Theory of the Heiligenschein

We should recognize the general principle of the reversibility of light rays. If a ray is a possible path in one direction, it is also a possible path in the reverse direction. This is, in general, the key to the heiligenschein. The droplets of dew are spherical and of various diameters, though 1 mm is typical. This is enough larger than the wavelength of light that diffraction effects will be small. The droplets do not touch the grass stalks on which they have formed, but are supported on fine hairs some distance from the surface of the grass. If the droplets are disturbed, say by treading on them, they are no longer delicately supported droplets, and they no longer show the heiligenschein.

The light traverses the droplet, and is more or less focused on the leaf, where it produces a bright spot. Light emitted from this spot then retraces the path of the incident light, and exits as collimated light returned in the direction that it approached. Although the light emitted from the illuminated spot is diffusely scattered, the f-number is high enough that a good proportion is in the cone of acceptance of the droplet. The light is not deeply colored by the green of the leaf, because it does not penetrate to that level. Experiments also confirm this assertion. Actually, some coloration is observed in the light of the heiligenschein. This explanation was first given by Lommel, and is the one favored by Tricker, and, of course, myself.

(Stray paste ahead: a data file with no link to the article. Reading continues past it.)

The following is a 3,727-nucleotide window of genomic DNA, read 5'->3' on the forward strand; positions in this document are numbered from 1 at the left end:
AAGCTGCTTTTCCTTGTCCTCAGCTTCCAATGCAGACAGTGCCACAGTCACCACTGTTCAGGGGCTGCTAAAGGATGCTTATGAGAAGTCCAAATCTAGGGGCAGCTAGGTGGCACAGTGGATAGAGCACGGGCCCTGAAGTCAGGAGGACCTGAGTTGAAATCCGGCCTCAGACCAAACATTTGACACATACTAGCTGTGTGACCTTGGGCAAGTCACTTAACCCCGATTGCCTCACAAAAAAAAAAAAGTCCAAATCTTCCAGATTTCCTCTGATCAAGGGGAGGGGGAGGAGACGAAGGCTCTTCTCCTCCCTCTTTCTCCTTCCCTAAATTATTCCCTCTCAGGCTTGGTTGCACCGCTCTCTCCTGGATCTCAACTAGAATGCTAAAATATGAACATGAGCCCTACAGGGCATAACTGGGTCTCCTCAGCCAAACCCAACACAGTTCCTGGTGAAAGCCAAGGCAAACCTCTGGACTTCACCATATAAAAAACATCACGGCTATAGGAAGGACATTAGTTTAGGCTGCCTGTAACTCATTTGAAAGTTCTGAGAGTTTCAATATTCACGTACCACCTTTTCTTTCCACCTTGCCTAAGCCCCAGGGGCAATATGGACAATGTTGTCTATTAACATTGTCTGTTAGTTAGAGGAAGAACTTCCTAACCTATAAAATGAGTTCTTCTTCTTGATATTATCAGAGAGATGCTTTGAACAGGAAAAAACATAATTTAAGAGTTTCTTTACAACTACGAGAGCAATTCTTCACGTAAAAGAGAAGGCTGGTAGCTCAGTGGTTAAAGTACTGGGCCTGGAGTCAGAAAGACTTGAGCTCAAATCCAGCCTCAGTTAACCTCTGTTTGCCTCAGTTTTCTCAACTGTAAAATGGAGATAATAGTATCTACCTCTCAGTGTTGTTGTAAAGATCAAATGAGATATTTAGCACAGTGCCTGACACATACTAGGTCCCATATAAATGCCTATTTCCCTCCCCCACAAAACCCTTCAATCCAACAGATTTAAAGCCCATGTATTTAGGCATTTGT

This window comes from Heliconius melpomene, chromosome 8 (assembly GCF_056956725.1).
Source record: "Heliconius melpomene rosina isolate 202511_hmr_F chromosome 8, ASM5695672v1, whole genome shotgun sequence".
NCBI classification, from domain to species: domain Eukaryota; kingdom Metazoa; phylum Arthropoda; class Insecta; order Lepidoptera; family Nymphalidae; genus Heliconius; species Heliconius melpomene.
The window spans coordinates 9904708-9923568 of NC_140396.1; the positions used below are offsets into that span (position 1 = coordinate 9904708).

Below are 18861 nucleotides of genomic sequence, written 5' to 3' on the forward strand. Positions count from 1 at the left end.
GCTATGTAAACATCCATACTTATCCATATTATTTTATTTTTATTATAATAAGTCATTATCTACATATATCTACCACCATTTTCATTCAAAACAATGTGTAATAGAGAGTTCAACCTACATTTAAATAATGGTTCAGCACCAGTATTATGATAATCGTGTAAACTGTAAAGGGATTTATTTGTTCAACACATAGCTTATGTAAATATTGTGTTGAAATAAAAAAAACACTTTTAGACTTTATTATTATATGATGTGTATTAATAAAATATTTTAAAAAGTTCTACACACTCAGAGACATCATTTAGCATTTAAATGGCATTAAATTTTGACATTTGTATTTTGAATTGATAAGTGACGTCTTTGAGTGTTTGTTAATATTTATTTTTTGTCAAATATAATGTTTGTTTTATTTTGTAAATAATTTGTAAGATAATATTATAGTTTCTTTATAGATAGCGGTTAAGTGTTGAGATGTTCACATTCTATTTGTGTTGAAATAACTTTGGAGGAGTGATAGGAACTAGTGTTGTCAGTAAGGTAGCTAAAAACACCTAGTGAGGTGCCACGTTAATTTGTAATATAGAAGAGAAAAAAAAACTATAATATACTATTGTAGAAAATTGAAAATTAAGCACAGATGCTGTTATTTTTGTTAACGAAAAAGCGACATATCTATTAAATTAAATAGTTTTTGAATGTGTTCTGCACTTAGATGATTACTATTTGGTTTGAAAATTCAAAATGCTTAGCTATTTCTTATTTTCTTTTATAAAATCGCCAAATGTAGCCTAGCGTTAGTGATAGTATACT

Pernter ascribed the heiligenschein to reflection from the front surface of the droplet, but this scatters light evenly in all directions, and does not provide sufficient intensity. Others have suggested that the brightness seen along the path of the incident ray is due to the lack of shading by other leaves in that direction, which is present when looking at an angle to the incident light. This effect certainly does exist, and is seen in grain fields and grass, but is not strong enough to explain the heiligenschein. Besides, Lommel's theory is supported by all the artificial retroreflectors that are widely used, which consist of transparent spheres and a reflecting background.